Tuesday, December 19, 2017
The Impact of Emerging Technologies on Library Services in Developing Countries
IATUL Directors's Summit, Windhoek 2017, quiver trees

What impact do emerging technologies have on university library services in developing countries? This was the key question of the IATUL Directors’ Summit 2017 in Windhoek, Namibia. The two days event was hosted by the University Library of the Namibia University of Science and Technology in Windhoek. 21 university Library Directors from Malawi, Namibia, South Africa, Zambia and Zimbabwe, Canada, Germany and the UK attended to the event.

Following the World Café method, the delegates dealt with six subtopics, each introduced in a 10-minute keynote presentation. Each workshop day consisted of three keynote presentations followed by breakout sessions to engage with the subtopics.
The subtopics:

  • New Service environment and service skills development
  • Interaction between University infrastructure and Library development
  • Ubiquitous Library
  • Building research support services
  • Adaptive Library structures
  • Mission, Vision, reality and networking

The discussions were lively and informative – resulting in a rich collection of thoughts and ideas.

Metrics and Research Data Management turned out be of very high relevance for the region. As a consequence, the newly founded IATUL Special Interest Group SIG-METRICS will share its expertise its members to the benefit of library service development in Southern Africa. Similarly, the IATUL Special Interest Group for e-research support will include respective requirements in Southern Africa in their agenda for 2018. The need for leadership training was identified and the idea to revive the IATUL Leadership Academy, adopted to the region’s needs, was captured. The topic that probably found most of delegates’ attention was fundraising. The direct consequence will be the development of an online seminar open to university library managers in the region.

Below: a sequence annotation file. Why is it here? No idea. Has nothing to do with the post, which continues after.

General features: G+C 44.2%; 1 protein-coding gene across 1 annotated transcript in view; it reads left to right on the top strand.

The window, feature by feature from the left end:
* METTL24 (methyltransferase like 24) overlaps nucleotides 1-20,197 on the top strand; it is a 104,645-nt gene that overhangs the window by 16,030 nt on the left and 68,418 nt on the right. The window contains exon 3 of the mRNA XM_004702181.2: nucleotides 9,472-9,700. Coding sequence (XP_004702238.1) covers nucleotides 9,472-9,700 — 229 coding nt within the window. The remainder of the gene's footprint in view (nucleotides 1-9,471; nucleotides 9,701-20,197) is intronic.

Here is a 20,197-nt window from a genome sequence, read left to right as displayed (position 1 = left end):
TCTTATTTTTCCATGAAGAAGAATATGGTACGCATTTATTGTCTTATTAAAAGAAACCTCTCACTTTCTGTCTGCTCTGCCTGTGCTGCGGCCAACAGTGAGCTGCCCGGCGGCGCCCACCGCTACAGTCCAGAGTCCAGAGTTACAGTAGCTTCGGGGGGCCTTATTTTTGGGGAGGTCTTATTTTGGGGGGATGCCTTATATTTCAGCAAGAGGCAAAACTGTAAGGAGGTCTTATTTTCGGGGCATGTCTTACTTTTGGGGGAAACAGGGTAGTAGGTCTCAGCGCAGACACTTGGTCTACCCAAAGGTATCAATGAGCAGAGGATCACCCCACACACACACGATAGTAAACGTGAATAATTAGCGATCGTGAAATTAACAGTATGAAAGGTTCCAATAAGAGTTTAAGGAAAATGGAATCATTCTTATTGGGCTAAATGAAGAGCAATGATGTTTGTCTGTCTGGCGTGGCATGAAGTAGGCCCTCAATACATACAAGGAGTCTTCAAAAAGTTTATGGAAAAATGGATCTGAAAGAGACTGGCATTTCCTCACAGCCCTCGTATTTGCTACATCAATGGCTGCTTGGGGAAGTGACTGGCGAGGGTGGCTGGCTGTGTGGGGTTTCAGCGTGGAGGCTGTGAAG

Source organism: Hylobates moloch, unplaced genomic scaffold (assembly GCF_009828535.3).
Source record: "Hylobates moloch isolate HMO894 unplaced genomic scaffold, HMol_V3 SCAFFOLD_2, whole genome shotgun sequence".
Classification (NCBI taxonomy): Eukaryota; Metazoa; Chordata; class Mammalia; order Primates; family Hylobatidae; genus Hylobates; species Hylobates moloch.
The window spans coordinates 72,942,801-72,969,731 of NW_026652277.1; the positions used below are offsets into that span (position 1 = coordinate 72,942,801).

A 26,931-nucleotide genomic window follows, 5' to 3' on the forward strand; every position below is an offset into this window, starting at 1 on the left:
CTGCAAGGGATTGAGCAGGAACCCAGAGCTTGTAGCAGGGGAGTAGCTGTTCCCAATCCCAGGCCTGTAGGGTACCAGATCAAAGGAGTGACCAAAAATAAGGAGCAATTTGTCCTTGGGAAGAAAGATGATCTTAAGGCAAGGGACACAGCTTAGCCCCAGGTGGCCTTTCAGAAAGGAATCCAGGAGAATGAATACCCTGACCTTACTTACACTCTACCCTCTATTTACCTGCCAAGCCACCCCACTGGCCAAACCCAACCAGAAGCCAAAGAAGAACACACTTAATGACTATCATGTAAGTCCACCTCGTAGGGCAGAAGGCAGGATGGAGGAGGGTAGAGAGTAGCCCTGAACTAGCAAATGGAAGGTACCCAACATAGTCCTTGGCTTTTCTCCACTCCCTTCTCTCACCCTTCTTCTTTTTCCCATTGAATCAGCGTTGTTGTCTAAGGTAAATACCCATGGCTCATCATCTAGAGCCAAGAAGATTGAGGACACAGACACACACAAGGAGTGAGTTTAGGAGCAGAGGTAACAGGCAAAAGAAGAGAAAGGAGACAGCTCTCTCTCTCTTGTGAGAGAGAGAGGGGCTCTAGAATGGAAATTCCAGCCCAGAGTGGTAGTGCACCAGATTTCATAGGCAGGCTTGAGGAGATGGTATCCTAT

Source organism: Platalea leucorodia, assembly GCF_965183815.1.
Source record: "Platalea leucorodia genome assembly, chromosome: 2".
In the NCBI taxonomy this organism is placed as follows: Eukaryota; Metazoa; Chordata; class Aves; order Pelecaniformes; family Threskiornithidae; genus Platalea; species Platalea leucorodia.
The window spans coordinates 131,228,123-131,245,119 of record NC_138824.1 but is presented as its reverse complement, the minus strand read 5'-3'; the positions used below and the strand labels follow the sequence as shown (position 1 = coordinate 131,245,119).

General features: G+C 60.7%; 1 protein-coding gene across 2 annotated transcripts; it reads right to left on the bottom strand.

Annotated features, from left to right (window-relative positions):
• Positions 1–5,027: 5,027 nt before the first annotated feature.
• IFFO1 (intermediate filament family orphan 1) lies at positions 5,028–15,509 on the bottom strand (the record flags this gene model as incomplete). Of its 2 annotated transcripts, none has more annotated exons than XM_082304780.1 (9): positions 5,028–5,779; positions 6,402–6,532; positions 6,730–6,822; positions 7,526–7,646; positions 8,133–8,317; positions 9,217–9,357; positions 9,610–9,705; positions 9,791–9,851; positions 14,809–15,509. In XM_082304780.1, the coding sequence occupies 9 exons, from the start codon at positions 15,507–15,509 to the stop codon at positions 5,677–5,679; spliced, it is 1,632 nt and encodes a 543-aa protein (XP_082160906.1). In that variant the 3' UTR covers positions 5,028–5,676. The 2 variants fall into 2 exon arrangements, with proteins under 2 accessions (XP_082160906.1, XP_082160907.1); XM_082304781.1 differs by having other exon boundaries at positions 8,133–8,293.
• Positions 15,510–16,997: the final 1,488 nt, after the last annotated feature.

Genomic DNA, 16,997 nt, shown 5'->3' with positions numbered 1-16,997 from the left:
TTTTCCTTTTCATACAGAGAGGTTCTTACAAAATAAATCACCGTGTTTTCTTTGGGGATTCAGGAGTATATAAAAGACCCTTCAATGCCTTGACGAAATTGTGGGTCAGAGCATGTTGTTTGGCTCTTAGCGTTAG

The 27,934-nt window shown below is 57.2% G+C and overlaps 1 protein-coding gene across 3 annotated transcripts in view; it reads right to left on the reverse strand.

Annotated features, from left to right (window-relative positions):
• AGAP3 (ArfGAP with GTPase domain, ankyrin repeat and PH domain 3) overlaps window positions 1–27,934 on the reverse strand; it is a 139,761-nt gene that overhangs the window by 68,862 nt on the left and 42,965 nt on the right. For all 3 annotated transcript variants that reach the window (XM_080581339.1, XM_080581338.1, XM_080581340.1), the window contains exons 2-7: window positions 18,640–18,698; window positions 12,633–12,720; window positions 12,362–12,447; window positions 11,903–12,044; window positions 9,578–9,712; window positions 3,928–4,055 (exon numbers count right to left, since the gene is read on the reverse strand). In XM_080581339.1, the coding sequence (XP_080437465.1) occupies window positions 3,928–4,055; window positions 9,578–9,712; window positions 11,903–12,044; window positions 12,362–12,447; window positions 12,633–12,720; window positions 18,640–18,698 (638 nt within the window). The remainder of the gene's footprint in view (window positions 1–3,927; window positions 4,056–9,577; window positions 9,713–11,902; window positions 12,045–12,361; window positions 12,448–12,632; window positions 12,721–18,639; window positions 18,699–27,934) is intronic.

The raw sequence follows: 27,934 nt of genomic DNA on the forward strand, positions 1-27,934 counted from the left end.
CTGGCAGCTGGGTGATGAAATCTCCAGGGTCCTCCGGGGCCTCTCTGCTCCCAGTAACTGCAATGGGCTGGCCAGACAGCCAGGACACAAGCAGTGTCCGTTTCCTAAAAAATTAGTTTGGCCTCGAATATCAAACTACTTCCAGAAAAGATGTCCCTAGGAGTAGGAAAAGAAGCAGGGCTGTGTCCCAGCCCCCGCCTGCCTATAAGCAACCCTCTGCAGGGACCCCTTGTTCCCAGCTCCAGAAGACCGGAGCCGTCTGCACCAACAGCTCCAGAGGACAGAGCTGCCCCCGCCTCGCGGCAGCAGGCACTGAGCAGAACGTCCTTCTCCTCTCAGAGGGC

Feedback from the delegates revealed that the event as well as its format were well received and they found the discussions valuable and stimulating. The fact that all the delegates were directors was a unifying factor and people felt free to share challenges and inspiring success stories. It was clear that new friendships were being forged and that there would be follow-ups after the summit amongst delegates. The breakout sessions assisted in identifying the main priority areas for further investigation by IATUL.
The event succeeded to set the stage for potential IATUL initiatives to assist where necessary but also for Library Directors to engage and arrive at possible solutions together.

If you would like to get information that is more detailed on the summit’s structure and results, please have a look at the full report written by the IATUL Board member Lucille Webster.

Some pictures have been uploaded to the IATUL website, too.

IATUL would like to thank the local hosts from the University Library of NUST and of course all delegates for making this successful and inspiring IATUL Directors’ Summit possible.